The 2012 design, for SOFT’s convention in Boston, for example, showed a skeleton dressed as a Minuteman, holding a scientific beaker filled with a red liquid in his left hand and a bottle of rum in his right hand.
A year earlier, with San Francisco as the backdrop, UTAK created a T-shirt that featured beer-chugging skeletons riding one of the city’s famed trolleys.
“If you were to go to one of these trade shows, which happen every year, you would understand the ‘fun’ part. It’s a fun group of people. They do their work. They attend their meetings. They attend their seminars. And they learn. But when the seminar or the trade show is over, they like to enjoy themselves,” Plutchak says. “And, I mean, can you blame them? They’re forensic toxicologists. A lot of them work in corners. A lot of them work in crime labs. Labs in police departments.
“They see a lot of things that aren’t so fun, from drunk driving to maybe drug addicts to maybe people killing other people. If you work in a morgue, obviously, you’re working with death on a daily basis,” he continues. “It is quite understandable when it’s time to let some steam off, they’d want to have some fun.”
The T-shirts have not only become a collectible – “We’ll send out emails ahead of the show and somebody will always say, ‘Hey, can’t wait to see the shirt,’” Plutchak says with a smile – but a strong piece of UTAK’s branding among the estimated 1,200 attendees who come together each year for SOFT’s marquee event.
“We like the shirt, of course, but we like our customers or potential customers to be walking billboards, too,” says Plutchak, who, along with his wife, Christina, envisioned the T-shirt design until 2015; Kopp has since taken over as the company’s primary design genius.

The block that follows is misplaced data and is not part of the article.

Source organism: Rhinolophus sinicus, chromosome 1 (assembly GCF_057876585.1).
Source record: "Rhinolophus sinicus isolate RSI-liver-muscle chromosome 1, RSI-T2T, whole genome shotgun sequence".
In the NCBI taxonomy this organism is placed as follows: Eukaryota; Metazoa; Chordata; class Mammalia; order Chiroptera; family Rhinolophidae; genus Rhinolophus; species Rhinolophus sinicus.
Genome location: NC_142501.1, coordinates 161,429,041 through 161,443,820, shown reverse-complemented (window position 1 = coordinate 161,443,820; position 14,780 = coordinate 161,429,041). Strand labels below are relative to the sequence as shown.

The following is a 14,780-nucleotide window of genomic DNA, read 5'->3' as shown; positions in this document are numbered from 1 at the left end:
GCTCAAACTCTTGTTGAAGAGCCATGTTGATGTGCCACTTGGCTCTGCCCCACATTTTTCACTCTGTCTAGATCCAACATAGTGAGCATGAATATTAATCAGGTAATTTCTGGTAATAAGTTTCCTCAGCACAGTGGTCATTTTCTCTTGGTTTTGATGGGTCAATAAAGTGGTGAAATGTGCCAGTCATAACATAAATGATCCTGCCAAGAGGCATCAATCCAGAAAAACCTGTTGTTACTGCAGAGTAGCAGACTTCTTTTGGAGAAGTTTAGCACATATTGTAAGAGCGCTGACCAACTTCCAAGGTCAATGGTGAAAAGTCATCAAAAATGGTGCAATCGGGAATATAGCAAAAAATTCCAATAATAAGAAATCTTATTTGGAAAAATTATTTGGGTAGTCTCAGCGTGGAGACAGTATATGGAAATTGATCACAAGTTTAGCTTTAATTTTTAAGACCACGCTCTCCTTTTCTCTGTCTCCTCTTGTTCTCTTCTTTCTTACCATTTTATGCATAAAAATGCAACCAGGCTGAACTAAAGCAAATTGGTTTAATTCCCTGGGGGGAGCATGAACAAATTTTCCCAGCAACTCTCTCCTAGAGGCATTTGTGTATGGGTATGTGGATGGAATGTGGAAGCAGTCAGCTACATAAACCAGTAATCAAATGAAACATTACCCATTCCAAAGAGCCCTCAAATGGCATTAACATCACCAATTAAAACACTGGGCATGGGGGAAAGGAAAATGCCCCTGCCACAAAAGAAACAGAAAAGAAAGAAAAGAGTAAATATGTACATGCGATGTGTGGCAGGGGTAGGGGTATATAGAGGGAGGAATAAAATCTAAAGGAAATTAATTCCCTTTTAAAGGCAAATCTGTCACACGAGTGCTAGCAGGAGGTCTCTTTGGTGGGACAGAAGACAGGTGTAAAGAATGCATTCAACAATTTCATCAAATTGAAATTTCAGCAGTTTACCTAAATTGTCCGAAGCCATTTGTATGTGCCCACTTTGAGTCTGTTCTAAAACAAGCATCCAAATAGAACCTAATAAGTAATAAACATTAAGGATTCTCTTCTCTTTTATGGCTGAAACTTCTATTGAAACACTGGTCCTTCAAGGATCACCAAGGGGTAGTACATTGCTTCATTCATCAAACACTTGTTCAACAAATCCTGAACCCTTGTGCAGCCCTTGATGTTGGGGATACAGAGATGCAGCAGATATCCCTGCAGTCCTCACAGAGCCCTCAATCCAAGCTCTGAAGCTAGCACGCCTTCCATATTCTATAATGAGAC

He adds, “It can’t just be your product and the quality of your product. You have to differentiate yourself with your message.”
As he admires the T-shirts of years gone by, Kopp says, “There’s not a lot of companies that use their brand to their advantage. … It’s like Jim always says, ‘If we’re not having fun, we’re not doing something right.’”
It’s unlikely Larry Plutchak envisioned snazzy T-shirts in UTAK’s future when he and his wife, Judy, established the company in 1973. It was, at the time, the first to use 100 percent real human matrices in its production of quality control materials.
From simple beginnings in a smallish office space in the San Fernando Valley, where Jim first ambled up those stairs, UTAK moved in 1979 to a larger space in Santa Clarita and, in 1994, settled into its current facility in the Valencia Industrial Center.
Here, UTAK grew first into a million-dollar company and later into a renowned worldwide leader in its field. The future looks brilliant, too, with the founder’s son planning to build upon the company’s authentic approach to business. In addition to continuing to supply quality control materials, Plutchak is guiding UTAK’s evolution to “a personalized third-party QC department for our customers.”